Click here to visit official website of Ruined Machines.
Click here to visit official website of Michal Brodka.
August 2012 (e-mail)
Guitarist Joseph Kenyon is Ruined Machines, an instrumental guitar outing who self-released a handful of online albums before connecting up with Polish born visual artist Michal Brodka in 2012. Celestial Bodies: A 12 Month Galactic Collaboration is a planetary-astrology themed musical & artist project spread over 12 months, 12 EPs & 12 pictures. On the first of every month the pair release another chapter in their musical fortune telling with an album & paired two-toned etching. The project started in May with The Sun, followed by Mercury, Venus & The Moon so far.
Joseph Kenyon forwarded me a link for a review to his his 2011 release Pressure & Obsession a year ago, but it remained tucked away in my e-mail. While going through old submissions for potential review I decided to pull his out & check it out. While on one hand the extended delay isn't thrilling, on the other hand it meant I got to find him in the midst of an exciting new grand project that, honestly, is far more interesting than what he first offered me. I did a review of Mercury, to me the most musically representative of the releases so far, which he called one of the best reviews he's ever got, leading to me asking him & Michal some questions about their new efforts.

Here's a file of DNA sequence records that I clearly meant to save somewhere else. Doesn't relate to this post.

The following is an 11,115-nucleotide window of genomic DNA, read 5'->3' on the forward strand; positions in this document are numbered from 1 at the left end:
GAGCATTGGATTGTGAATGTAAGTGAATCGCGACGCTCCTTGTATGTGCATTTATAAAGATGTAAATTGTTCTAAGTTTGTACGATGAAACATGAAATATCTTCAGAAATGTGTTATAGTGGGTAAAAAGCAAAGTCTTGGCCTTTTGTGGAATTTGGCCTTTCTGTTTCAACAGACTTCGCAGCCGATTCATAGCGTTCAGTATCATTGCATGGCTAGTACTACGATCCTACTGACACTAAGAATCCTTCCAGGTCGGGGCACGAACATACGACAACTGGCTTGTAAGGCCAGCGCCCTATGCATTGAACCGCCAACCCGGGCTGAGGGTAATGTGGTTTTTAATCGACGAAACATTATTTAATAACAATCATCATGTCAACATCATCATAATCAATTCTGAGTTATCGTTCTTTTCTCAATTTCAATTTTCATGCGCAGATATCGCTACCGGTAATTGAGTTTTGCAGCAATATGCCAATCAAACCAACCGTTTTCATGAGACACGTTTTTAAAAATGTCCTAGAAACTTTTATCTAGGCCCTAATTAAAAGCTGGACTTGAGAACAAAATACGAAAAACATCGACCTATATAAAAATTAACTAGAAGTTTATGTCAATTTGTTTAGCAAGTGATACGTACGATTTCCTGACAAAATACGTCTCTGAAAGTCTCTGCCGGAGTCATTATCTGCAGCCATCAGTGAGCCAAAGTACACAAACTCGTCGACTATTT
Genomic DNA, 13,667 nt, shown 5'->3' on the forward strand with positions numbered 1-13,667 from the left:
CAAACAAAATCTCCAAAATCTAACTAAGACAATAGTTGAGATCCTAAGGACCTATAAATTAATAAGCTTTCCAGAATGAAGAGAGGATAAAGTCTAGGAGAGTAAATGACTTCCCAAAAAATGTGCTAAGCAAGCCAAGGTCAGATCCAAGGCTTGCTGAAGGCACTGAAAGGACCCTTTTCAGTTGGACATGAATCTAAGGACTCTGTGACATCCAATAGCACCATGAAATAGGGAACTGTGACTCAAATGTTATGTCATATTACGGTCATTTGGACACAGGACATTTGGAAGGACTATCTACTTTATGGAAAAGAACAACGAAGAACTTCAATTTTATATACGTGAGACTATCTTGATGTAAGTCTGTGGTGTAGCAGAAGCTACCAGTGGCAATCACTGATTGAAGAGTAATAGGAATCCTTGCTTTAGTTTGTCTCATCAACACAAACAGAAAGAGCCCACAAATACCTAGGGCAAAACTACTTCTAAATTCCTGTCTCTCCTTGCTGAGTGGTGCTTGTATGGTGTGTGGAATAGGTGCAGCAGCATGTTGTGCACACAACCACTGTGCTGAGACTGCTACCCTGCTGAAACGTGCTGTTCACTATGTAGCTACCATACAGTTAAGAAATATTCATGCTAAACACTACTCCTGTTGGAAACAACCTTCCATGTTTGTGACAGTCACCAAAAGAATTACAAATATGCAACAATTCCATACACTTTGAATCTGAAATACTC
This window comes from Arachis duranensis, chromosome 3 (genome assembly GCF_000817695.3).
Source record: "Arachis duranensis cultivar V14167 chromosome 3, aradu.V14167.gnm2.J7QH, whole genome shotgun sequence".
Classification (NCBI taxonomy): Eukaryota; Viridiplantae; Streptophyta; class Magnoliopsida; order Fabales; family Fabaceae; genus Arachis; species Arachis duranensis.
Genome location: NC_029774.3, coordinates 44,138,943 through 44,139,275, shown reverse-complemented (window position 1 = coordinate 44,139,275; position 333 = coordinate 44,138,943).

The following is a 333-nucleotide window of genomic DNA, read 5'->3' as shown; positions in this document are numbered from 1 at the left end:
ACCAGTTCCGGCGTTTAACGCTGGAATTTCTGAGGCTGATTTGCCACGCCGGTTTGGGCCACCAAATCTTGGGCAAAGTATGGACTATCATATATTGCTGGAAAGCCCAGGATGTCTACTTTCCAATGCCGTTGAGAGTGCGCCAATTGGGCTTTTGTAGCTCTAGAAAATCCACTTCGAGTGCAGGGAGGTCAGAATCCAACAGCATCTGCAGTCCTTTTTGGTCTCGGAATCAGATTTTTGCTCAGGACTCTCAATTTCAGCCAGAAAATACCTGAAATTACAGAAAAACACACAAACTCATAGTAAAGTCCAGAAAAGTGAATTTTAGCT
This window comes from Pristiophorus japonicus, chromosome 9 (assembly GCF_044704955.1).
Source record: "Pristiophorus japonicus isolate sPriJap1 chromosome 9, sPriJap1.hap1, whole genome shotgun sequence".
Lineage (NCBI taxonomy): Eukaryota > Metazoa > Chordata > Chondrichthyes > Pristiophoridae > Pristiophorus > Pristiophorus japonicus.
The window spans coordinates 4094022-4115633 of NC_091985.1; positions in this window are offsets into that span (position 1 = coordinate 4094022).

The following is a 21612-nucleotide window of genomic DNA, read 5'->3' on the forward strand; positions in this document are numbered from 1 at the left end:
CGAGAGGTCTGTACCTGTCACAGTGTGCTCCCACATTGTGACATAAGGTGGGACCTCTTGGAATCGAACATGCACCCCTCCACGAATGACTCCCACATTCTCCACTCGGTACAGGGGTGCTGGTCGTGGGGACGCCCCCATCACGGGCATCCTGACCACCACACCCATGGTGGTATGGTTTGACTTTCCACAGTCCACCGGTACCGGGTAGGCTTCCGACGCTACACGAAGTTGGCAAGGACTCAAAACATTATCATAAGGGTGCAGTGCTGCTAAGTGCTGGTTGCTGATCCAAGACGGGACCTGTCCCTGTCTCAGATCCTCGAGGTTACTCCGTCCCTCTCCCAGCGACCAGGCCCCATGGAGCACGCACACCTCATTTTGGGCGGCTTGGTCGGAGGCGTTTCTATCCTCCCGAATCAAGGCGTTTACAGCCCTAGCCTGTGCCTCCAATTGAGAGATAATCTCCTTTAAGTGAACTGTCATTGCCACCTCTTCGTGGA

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AJ: How did the Celestial Bodies collaboration come about between you two?
MICHAL: We’ve always gotten together & shared ideas & talked about our respective projects. So, one night we got together & said “lets do something, something big”.